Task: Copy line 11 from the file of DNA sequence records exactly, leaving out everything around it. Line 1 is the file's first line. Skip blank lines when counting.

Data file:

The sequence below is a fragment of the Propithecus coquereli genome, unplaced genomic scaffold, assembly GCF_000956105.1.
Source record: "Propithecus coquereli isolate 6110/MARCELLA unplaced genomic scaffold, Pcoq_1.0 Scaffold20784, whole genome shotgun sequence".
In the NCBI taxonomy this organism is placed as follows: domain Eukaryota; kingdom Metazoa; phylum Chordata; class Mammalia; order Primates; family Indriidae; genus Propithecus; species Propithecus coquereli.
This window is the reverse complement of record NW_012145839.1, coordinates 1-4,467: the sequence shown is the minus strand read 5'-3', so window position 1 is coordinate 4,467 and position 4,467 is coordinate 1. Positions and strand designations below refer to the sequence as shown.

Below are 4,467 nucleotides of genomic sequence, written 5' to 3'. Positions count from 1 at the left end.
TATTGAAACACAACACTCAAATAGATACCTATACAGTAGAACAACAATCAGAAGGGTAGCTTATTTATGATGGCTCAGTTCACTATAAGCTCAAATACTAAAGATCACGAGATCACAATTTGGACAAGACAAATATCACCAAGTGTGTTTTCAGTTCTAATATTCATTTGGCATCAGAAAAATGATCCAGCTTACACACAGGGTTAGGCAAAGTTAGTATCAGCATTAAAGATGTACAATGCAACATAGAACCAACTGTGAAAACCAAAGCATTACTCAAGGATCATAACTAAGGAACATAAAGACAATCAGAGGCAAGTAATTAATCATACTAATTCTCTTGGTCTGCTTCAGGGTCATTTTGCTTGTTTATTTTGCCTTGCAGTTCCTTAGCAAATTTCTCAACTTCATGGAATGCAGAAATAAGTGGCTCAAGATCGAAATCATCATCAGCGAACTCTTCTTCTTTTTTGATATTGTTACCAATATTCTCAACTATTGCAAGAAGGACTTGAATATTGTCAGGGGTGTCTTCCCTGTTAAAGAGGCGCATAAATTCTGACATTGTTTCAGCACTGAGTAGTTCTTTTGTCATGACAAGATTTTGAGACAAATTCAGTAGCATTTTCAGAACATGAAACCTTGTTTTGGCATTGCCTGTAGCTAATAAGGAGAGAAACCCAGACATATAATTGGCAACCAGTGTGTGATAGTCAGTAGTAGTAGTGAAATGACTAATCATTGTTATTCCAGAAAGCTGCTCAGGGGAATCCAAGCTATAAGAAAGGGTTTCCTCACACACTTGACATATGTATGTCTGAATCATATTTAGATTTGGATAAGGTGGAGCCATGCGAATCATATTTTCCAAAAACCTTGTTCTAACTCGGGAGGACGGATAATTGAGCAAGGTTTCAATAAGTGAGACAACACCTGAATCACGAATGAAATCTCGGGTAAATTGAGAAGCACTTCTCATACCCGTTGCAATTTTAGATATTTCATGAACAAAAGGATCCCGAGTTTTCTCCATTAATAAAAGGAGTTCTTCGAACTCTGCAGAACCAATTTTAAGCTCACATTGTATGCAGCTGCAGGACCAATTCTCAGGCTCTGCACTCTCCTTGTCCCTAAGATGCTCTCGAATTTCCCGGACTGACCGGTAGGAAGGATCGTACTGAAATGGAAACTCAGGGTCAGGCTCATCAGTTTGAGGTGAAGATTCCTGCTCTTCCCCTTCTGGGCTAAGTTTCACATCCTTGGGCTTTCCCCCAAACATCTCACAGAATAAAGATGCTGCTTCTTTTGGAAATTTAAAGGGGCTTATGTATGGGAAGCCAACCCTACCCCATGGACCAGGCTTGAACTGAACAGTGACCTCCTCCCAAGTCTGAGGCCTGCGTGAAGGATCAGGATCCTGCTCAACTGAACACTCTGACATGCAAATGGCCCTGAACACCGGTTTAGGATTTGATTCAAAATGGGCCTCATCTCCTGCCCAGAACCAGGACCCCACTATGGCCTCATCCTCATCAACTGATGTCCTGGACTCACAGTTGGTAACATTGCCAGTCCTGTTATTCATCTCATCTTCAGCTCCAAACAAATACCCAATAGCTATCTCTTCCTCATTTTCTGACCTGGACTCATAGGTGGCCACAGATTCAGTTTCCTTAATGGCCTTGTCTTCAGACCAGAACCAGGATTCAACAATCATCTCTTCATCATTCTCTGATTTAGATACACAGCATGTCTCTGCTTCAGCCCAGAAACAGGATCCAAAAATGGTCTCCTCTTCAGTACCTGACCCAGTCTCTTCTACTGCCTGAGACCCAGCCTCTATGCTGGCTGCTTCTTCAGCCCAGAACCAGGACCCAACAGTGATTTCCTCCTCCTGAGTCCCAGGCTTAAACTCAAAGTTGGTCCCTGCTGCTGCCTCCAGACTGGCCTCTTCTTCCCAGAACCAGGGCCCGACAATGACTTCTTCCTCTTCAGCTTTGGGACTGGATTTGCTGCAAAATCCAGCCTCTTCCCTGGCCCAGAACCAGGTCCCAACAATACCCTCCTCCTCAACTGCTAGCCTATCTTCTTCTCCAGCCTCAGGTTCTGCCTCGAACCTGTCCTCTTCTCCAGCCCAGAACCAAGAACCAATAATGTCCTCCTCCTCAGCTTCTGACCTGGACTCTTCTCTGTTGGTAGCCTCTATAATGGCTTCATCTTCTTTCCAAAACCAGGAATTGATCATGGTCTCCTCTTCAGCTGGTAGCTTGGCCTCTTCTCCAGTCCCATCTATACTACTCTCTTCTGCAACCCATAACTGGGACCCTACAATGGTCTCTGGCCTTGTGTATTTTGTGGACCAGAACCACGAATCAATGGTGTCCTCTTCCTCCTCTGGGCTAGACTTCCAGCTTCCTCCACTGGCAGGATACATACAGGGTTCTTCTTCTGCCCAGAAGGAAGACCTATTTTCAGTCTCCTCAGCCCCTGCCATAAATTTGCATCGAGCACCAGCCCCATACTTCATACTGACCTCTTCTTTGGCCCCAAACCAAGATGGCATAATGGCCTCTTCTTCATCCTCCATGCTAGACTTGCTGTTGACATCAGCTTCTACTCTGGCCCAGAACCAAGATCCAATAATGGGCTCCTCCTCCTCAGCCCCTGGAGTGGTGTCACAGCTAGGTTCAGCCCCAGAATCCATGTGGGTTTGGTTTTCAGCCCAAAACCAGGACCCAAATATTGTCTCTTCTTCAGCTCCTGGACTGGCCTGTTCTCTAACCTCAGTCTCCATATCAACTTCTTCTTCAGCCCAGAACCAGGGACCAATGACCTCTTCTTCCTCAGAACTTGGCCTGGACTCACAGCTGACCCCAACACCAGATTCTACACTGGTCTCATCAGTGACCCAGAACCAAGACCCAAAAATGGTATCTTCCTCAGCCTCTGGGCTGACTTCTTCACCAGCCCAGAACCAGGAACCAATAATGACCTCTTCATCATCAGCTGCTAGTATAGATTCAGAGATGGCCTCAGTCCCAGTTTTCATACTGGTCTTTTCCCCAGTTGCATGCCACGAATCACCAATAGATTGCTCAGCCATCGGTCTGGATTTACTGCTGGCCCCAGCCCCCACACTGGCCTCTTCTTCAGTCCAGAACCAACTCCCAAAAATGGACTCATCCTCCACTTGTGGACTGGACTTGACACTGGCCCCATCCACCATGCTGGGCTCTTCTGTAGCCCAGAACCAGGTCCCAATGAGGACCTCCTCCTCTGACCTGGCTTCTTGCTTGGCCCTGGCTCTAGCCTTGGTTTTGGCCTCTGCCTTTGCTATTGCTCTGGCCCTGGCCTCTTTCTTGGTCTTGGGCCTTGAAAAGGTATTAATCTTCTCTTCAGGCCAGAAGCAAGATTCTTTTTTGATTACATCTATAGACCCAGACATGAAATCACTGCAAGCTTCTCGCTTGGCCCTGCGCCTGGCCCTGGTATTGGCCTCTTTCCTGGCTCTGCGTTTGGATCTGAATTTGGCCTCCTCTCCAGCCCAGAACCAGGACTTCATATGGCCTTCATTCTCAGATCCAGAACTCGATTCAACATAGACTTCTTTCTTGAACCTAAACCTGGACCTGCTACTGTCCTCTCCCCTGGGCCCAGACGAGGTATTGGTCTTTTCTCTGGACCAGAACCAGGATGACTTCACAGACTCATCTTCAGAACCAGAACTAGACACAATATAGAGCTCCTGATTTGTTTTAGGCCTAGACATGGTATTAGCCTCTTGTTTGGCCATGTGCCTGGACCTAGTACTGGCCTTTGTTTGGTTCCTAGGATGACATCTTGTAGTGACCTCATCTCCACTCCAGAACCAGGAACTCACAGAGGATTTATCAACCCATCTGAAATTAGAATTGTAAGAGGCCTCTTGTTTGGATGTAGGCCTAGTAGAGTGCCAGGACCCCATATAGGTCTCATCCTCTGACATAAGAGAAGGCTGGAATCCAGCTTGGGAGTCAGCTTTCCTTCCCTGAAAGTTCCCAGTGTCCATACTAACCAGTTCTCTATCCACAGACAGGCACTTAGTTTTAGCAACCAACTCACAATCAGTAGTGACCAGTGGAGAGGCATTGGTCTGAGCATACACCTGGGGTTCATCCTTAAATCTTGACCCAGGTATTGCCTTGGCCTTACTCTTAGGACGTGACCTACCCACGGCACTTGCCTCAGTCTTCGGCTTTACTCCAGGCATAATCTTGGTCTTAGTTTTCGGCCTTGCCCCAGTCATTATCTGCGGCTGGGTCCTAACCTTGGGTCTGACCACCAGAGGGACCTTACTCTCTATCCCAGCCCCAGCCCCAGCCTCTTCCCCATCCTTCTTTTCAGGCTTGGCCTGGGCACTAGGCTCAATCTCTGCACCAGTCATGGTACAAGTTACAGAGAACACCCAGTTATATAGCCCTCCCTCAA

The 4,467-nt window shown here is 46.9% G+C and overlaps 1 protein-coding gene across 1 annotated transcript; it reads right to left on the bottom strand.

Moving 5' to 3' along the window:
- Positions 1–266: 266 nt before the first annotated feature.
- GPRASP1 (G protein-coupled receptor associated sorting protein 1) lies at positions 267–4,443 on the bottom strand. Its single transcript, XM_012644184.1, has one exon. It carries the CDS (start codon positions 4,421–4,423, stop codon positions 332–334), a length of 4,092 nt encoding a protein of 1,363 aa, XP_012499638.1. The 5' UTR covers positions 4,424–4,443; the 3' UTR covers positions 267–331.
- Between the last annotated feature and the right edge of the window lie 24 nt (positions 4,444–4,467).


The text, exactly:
- Between the last annotated feature and the right edge of the window lie 24 nt (positions 4,444–4,467).